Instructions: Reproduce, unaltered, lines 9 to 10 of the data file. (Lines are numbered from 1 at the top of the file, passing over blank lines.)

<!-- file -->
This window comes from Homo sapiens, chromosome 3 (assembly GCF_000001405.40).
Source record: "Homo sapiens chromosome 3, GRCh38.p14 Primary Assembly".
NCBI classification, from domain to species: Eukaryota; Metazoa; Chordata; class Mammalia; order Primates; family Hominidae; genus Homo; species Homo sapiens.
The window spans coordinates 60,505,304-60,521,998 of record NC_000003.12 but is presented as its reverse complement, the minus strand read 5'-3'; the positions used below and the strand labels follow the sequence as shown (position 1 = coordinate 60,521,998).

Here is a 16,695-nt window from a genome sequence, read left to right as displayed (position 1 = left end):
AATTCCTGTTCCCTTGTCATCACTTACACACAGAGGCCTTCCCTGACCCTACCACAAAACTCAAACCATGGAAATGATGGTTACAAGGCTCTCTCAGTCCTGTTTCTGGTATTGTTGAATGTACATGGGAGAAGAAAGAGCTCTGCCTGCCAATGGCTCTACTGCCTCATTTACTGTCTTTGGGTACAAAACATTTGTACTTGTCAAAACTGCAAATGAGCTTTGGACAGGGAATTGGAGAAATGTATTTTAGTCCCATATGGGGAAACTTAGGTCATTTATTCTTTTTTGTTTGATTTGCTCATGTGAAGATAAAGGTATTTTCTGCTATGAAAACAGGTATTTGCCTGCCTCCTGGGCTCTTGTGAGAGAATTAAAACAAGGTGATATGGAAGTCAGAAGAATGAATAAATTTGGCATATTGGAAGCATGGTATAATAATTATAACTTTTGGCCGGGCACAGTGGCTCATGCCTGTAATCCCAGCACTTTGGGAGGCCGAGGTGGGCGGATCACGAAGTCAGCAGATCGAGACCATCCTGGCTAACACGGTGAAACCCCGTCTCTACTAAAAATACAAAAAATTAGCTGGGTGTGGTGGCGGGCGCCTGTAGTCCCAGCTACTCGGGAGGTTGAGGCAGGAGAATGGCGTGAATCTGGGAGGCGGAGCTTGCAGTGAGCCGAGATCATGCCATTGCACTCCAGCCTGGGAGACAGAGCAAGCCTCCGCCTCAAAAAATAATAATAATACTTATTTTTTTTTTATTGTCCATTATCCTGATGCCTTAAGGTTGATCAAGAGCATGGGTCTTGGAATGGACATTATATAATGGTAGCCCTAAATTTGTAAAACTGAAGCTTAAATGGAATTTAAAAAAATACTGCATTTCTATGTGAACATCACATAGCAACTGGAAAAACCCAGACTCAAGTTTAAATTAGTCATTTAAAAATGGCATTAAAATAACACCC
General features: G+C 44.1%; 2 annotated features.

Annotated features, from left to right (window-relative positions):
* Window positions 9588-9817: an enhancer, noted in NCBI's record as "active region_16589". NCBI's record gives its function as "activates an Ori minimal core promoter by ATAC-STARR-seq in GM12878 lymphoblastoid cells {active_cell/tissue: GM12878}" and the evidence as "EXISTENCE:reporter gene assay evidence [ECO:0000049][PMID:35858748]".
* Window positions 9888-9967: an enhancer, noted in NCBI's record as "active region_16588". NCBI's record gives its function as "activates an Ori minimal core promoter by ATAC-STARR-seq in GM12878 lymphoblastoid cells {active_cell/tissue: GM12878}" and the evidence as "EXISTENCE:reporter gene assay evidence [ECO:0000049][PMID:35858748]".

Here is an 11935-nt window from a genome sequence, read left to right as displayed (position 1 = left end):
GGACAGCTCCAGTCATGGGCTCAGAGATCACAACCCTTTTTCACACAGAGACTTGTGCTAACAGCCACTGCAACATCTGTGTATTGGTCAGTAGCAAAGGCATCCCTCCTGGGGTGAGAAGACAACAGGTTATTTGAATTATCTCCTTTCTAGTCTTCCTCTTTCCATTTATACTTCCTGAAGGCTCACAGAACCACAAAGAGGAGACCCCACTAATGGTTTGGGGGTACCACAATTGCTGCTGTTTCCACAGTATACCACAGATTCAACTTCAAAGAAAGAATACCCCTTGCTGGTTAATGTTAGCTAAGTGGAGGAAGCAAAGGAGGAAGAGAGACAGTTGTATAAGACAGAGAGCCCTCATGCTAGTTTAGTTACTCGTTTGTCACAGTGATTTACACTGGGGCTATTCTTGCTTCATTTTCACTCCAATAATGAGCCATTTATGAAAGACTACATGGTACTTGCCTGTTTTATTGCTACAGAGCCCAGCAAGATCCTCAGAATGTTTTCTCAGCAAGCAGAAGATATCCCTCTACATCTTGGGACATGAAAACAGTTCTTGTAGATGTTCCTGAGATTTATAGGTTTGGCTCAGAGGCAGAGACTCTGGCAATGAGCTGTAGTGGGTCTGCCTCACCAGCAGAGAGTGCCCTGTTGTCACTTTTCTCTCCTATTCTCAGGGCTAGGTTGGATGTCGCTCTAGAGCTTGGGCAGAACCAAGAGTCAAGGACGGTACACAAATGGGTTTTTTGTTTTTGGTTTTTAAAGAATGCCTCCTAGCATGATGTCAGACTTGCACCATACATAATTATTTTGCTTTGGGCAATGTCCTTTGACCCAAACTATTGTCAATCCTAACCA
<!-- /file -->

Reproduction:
* Window positions 9588-9817: an enhancer, noted in NCBI's record as "active region_16589". NCBI's record gives its function as "activates an Ori minimal core promoter by ATAC-STARR-seq in GM12878 lymphoblastoid cells {active_cell/tissue: GM12878}" and the evidence as "EXISTENCE:reporter gene assay evidence [ECO:0000049][PMID:35858748]".
* Window positions 9888-9967: an enhancer, noted in NCBI's record as "active region_16588". NCBI's record gives its function as "activates an Ori minimal core promoter by ATAC-STARR-seq in GM12878 lymphoblastoid cells {active_cell/tissue: GM12878}" and the evidence as "EXISTENCE:reporter gene assay evidence [ECO:0000049][PMID:35858748]".